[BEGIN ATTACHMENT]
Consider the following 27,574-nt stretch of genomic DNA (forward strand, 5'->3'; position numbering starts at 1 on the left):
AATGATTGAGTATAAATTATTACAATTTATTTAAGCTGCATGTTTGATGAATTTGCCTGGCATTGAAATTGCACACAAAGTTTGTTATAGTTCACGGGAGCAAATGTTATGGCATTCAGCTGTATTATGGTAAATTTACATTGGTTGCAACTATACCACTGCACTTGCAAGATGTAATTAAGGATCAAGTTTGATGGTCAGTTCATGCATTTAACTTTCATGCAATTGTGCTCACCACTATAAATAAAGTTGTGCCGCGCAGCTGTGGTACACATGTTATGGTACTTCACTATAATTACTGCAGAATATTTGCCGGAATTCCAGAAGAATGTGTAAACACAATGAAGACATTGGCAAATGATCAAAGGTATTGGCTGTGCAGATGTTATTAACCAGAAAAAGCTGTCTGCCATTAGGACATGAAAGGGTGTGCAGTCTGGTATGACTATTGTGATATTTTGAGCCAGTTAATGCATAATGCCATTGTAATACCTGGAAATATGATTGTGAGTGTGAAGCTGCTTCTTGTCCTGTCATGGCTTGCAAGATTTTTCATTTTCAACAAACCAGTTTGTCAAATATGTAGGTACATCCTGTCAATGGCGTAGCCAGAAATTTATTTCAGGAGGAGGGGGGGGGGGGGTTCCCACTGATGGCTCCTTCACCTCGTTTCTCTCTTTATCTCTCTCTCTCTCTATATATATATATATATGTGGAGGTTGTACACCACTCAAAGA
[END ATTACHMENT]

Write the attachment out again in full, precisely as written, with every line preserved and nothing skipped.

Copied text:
Consider the following 27,574-nt stretch of genomic DNA (forward strand, 5'->3'; position numbering starts at 1 on the left):
AATGATTGAGTATAAATTATTACAATTTATTTAAGCTGCATGTTTGATGAATTTGCCTGGCATTGAAATTGCACACAAAGTTTGTTATAGTTCACGGGAGCAAATGTTATGGCATTCAGCTGTATTATGGTAAATTTACATTGGTTGCAACTATACCACTGCACTTGCAAGATGTAATTAAGGATCAAGTTTGATGGTCAGTTCATGCATTTAACTTTCATGCAATTGTGCTCACCACTATAAATAAAGTTGTGCCGCGCAGCTGTGGTACACATGTTATGGTACTTCACTATAATTACTGCAGAATATTTGCCGGAATTCCAGAAGAATGTGTAAACACAATGAAGACATTGGCAAATGATCAAAGGTATTGGCTGTGCAGATGTTATTAACCAGAAAAAGCTGTCTGCCATTAGGACATGAAAGGGTGTGCAGTCTGGTATGACTATTGTGATATTTTGAGCCAGTTAATGCATAATGCCATTGTAATACCTGGAAATATGATTGTGAGTGTGAAGCTGCTTCTTGTCCTGTCATGGCTTGCAAGATTTTTCATTTTCAACAAACCAGTTTGTCAAATATGTAGGTACATCCTGTCAATGGCGTAGCCAGAAATTTATTTCAGGAGGAGGGGGGGGGGGGGTTCCCACTGATGGCTCCTTCACCTCGTTTCTCTCTTTATCTCTCTCTCTCTCTATATATATATATATATGTGGAGGTTGTACACCACTCAAAGA